Inspector General Confirms Fun & Games at LG Chem

LGChem logoThe employees of battery maker LG Chem still haven’t found anything to do worthy of their pay since they were caught playing games and watching videos four months ago, and now the Inspector General for the U.S. Department of Energy has embarrassed the company into returning some – but not much – of the $142 million (out of a $151 million grant) in taxpayer money they took.

Gregory Friedman released his report – which was based on an inquiry spurred by the original media stories in the fall about the mostly idle workers in Holland, Mich. – last week. Turns out the reports about workers on-the-clock playing Texas Hold ‘Em and video games, doing Sudoku and crossword puzzles, and volunteering at nonprofits like Habitat for Humanity, were not exaggerations.

In the words of the inspector, “We confirmed the allegations.” The work that was supposed to be done under DOE’s stimulus grant to LG Chem “had not been managed effectively.” The claim that DOE reimbursed LG Chem for man-hours of labor – that couldn’t even be considered “make-work” – “was substantiated,” according to Friedman.

“Our review revealed that LG Chem Michigan inappropriately claimed and was reimbursed for labor charges incurred…for activities that did not benefit the project…,” the report said. “We were unable to calculate the exact loss to the government because LG Chem Michigan did not track labor activities in detail. …We believe it is likely that the total amount of charges that included at least some non-productive work exceeded $1.6 million, about $842,000 of which was reimbursed by the Department in accordance with its cost-sharing arrangement for the project.”

LG Chem has reportedly paid back that $842,000, but it’s hard to imagine that comes anywhere close to the actual waste of time and money. As Friedman’s office reported, while a number of battery test cells were produced, none have been manufactured for use in electric vehicles yet. Only 60 percent of the grant agreement’s production capacity has been built, despite the expenditure of 94 percent of the DOE grant. Non-assembly of the batteries is blamed on weak demand for the Chevy Volt, so LG Chem officials have not transferred manufacturing from its South Korean facility to Michigan.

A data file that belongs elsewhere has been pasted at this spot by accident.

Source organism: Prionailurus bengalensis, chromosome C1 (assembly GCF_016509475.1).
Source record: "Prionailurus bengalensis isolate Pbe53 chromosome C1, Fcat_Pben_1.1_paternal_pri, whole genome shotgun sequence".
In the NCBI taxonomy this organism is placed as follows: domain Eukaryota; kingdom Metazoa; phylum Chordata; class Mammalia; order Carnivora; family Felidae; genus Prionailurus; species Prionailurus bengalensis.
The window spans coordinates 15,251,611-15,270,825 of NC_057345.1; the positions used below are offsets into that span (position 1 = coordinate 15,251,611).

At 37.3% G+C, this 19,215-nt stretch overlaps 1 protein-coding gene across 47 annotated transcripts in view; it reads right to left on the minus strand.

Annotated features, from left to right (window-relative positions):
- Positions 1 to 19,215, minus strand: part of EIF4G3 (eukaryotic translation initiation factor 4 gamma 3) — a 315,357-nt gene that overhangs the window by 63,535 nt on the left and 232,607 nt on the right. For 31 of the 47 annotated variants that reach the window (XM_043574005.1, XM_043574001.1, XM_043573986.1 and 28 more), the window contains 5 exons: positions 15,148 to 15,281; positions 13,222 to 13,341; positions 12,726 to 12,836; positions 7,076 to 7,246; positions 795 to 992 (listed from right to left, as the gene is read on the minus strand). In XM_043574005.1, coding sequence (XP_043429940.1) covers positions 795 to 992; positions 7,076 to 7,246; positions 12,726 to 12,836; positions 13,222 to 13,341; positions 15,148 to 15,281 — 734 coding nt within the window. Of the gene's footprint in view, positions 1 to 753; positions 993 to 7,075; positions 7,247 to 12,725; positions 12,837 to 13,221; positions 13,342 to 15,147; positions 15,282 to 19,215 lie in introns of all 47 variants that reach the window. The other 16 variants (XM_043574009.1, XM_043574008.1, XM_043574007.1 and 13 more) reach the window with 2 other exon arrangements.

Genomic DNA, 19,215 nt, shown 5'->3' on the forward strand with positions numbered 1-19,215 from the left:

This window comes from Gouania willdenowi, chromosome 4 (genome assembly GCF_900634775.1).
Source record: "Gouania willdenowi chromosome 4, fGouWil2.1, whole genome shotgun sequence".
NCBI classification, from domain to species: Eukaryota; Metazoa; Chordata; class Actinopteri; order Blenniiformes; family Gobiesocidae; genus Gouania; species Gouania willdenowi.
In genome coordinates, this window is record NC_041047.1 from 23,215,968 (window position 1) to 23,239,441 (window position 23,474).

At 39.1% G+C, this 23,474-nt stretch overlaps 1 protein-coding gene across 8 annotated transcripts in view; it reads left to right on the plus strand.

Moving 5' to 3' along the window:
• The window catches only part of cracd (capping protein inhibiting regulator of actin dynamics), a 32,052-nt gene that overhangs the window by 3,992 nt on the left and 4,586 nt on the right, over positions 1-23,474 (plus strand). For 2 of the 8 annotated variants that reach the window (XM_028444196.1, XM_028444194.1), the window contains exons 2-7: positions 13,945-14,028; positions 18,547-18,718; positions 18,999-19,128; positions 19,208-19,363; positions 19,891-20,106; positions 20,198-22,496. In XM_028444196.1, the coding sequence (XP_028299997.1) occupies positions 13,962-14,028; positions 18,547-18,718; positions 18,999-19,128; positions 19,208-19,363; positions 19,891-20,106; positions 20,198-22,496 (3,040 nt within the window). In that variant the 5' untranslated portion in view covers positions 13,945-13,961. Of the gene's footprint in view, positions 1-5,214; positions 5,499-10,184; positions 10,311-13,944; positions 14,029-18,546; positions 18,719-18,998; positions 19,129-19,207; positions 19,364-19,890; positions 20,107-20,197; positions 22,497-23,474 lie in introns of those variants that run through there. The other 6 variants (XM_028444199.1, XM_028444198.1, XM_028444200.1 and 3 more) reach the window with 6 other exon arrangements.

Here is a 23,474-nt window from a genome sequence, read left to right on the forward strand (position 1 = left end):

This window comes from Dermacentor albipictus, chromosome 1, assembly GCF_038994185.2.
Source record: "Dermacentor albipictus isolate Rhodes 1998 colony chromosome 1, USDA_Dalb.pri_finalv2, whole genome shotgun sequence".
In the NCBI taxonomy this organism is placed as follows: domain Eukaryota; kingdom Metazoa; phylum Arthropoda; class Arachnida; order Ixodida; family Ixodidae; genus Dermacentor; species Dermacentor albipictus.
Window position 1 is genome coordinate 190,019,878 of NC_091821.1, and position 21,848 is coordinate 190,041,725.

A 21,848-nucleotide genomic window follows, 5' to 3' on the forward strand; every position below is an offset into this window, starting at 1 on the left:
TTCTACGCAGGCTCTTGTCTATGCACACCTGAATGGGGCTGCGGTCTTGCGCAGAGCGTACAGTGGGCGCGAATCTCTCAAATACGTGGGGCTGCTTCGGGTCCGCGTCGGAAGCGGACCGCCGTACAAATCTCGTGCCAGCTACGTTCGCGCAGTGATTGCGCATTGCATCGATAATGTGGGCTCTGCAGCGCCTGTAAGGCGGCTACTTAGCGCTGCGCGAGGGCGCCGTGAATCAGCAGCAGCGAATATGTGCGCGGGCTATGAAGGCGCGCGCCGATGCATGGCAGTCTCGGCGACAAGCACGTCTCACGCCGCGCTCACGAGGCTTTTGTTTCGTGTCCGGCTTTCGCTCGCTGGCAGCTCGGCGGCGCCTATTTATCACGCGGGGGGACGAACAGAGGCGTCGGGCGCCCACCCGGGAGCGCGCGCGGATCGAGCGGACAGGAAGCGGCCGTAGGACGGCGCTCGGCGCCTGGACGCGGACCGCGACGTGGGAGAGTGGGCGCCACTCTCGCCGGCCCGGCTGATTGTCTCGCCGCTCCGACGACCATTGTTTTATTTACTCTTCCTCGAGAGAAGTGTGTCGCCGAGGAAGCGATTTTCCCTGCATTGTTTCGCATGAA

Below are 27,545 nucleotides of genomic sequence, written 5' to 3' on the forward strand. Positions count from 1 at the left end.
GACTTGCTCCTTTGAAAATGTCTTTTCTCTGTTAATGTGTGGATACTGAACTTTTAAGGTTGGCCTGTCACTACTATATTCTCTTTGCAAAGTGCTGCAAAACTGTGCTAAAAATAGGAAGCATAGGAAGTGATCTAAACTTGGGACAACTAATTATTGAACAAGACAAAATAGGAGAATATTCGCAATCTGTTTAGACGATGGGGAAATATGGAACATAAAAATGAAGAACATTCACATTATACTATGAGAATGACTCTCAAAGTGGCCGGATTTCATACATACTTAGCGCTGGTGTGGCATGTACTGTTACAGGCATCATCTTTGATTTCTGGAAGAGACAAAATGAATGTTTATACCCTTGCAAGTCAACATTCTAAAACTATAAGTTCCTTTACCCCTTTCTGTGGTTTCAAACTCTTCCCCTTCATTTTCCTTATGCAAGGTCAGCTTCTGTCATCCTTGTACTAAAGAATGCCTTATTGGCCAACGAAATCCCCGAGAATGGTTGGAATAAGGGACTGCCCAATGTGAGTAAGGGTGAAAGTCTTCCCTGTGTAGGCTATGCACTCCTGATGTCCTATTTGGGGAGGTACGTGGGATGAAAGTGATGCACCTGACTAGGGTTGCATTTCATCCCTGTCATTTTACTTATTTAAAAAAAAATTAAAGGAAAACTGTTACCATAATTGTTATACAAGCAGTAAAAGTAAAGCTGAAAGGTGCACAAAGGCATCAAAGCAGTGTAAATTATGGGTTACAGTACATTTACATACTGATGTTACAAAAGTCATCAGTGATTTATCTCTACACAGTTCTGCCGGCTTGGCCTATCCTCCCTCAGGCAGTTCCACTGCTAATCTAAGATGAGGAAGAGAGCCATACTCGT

The inspector also determined that LG Chem “significantly underestimated” labor costs, and therefore did not complete construction of the plant as per the grant agreement. As a result, this fiasco created less than half the number of jobs that were estimated under the $151 million grant. Lest anyone forget, these newly created positions – now discovered to include “card dealer” and “video gamesman” – fall under President Obama’s and (departing) Energy Secretary Steven Chu’s favored “green jobs” category, which was also championed by the former chief executive of the Wolverine State.

“Thanks to a bold vision and aggressive strategy, Michigan is now the leader of the U.S. advanced-battery industry,” said former Governor Jennifer M. Granholm in March 2010, when the grant was announced. “We thank LG Chem for its commitment to our state, and we are proud to partner with the company, the city of Holland and the Obama Administration to grow a new industry and new jobs here.”

Predictably, many of the problems derived from poor accountability practices on the part of the government. Friedman reported that DOE “did not always take sufficient action to ensure adequate oversight of project progress” and that DOE’s National Energy Technology Laboratory (the primary monitor of the grant) said there was no language in the grant that mandated the shift of Volt battery production from South Korea to Michigan, and thus NETL had no leverage. Further, the inspector said monitoring was so poor that – despite the obvious evidence in early 2012 of employee furloughs, construction delays and cost overruns – no red flags or alarms were set off at NETL.